A giant hunk of heavy material detected under the Moon’s largest crater may be the remains of an ancient asteroid or a solidified magma ocean, according to a recent study in Geophysical Research Letters.
The newly discovered anomaly is about five times as massive as the Big Island of Hawaii, said lead author Peter B. James, an assistant professor of planetary geophysics at Baylor University in Waco, Texas.
“We had to sit on this finding for a few years while we did our due diligence to make sure that the result was robust, so it’s a relief to finally share the finished paper!” James said in an email.
The mass lies nearly 200 miles under the surface of the South Pole-Aitken (SPA) basin, which is one of the biggest known craters in the solar system. Stretching for 1,500 miles across the far side of the Moon—equivalent to the distance between Boston and New Orleans—the SPA basin is estimated to have formed about four billion years ago by a 100-mile-wide space rock that impacted the young lunar surface.
James and his colleagues studied the SPA Basin using datasets collected by two NASA Moon missions: the Lunar Reconnaissance Orbiter (LRO) and the Gravity Recovery and Interior Laboratory (GRAIL).
The LRO has been orbiting the Moon for nearly a decade and has mapped its surface topography in unprecedented detail. The two GRAIL space probes took extensive measurements of the Moon’s gravity field and interior structure before they deliberately crashed into the lunar surface in 2012.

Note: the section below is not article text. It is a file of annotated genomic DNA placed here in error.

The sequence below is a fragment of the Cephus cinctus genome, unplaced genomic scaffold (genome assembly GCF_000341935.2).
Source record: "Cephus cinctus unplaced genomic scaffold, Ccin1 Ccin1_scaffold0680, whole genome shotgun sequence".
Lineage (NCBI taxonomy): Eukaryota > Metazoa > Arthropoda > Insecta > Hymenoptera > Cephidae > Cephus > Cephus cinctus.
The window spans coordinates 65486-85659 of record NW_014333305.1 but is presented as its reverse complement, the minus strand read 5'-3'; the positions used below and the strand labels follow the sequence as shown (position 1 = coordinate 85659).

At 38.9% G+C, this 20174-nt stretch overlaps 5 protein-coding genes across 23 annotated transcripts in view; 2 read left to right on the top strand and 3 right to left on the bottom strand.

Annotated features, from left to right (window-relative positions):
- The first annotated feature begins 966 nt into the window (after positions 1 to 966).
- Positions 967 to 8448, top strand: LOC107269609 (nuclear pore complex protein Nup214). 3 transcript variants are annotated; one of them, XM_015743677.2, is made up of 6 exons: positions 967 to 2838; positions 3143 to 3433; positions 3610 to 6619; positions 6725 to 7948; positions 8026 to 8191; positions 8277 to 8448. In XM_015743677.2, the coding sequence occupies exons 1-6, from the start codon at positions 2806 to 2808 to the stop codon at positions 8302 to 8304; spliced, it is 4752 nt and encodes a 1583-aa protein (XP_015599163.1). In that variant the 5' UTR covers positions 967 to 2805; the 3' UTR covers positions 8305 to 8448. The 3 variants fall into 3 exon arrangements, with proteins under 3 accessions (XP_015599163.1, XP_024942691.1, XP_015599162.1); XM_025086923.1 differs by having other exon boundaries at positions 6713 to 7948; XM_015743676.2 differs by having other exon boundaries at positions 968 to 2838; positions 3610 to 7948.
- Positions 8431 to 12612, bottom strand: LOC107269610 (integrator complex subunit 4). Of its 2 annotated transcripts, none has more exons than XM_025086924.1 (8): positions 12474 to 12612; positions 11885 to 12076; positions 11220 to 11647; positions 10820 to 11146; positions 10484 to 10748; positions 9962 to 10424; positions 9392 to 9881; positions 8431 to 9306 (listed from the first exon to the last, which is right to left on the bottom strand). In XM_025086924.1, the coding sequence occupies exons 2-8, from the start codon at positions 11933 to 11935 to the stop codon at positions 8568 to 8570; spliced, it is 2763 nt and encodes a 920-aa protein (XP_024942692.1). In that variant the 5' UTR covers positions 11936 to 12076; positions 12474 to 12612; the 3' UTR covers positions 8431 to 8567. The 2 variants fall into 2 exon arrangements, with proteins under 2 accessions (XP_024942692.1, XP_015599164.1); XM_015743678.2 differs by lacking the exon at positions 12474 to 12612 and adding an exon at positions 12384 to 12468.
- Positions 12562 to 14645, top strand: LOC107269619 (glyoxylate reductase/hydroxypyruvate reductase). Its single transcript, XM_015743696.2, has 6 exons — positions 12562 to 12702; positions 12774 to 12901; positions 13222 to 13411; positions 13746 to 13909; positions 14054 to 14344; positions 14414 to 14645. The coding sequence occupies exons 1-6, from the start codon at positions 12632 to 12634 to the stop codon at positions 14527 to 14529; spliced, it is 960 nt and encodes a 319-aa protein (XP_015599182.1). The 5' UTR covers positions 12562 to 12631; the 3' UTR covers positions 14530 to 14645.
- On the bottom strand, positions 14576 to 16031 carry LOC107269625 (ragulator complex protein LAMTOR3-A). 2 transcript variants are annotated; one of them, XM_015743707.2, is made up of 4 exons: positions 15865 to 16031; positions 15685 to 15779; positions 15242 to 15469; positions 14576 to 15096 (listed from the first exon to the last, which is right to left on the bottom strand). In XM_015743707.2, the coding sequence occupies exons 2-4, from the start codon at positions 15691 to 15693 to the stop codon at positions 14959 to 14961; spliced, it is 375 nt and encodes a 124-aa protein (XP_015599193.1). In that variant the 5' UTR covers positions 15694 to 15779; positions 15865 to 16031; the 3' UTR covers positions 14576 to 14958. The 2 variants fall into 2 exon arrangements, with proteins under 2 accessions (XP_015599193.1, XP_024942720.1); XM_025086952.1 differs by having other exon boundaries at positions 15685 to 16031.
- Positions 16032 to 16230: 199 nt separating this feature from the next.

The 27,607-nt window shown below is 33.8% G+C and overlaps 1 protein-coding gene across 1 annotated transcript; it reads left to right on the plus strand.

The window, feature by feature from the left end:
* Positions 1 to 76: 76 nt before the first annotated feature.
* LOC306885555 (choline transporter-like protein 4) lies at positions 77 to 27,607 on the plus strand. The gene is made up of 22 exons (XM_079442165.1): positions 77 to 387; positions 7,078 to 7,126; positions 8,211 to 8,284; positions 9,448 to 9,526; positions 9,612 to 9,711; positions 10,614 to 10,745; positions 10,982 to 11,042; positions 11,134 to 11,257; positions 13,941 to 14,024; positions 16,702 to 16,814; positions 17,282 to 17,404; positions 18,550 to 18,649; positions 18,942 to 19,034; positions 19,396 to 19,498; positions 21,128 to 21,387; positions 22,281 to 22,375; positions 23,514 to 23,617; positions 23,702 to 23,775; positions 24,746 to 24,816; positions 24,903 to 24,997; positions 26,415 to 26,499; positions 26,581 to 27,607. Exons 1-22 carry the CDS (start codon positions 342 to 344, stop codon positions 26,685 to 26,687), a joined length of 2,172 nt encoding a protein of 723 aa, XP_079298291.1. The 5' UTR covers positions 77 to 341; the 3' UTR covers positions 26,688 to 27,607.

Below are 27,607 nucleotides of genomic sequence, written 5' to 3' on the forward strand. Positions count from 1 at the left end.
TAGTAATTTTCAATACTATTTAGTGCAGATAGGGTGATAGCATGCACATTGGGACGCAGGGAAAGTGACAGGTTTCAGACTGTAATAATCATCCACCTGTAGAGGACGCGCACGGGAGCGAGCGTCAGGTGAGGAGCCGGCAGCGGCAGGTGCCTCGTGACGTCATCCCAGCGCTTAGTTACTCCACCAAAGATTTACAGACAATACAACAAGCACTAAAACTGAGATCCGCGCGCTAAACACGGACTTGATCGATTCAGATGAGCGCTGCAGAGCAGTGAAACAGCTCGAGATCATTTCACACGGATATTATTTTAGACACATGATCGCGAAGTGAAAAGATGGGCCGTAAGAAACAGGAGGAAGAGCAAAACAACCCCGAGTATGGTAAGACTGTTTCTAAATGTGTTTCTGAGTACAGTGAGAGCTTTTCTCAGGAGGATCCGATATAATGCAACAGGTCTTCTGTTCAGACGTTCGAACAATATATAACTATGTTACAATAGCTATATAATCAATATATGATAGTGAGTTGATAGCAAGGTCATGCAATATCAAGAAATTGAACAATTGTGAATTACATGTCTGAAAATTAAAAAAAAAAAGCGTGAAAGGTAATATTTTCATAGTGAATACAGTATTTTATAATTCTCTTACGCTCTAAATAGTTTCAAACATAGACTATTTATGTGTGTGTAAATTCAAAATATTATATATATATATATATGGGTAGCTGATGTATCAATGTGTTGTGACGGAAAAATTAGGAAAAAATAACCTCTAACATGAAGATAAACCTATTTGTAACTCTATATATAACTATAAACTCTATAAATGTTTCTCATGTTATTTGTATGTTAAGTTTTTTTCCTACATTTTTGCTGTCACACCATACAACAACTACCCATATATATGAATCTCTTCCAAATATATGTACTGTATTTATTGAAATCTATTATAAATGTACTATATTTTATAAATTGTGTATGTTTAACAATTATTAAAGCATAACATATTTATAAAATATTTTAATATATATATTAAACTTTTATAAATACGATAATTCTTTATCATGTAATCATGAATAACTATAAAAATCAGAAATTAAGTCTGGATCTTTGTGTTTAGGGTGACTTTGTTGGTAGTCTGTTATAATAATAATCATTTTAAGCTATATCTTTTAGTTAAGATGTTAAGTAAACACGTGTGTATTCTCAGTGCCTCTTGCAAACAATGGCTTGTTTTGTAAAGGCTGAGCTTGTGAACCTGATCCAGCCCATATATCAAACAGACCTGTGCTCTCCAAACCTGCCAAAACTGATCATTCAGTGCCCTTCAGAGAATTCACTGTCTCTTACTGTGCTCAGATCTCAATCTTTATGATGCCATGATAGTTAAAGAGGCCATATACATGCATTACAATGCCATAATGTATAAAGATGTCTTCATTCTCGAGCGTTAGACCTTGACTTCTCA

By overlaying the LRO topography observations with GRAIL’s gravity detections, James’s team identified the huge mass under the crater, which was unaccounted for in past studies.
The anomaly may be the metal-rich core of the ancient asteroid that created SPA basin, the researchers said, or it might be the solidified oxide remains of a vast magma ocean that once existed on the Moon’s surface.
“We’ve received positive feedback from people who simulate impacts and mantle convection, so I’m optimistic that this result will motivate new avenues of scientific inquiry into the Moon’s history,” James said.
To figure out whether the anomaly is an embedded asteroid core or an ancient magma ocean, scientists will need to create more sophisticated simulations of lunar crater formation and mantle convections.
Future lunar landers equipped with seismometers may also help resolve the question by capturing minute gravity measurements on the Moon’s surface. China’s Chang’e-4 mission, which is currently operating in the SPA basin, is mostly limited to surface observations, but even that data could yield some useful tidbits about the sublunar anomaly.
“Chang’e is studying rocks that were formed through the same massive event, so these investigations are all part of the same sleuthing effort to illuminate the details of this catastrophic impact,” James said.
While the Moon is the most explored extraterrestrial object by humans, the discovery is a reminder that we have barely scratched the surface of its mysteries.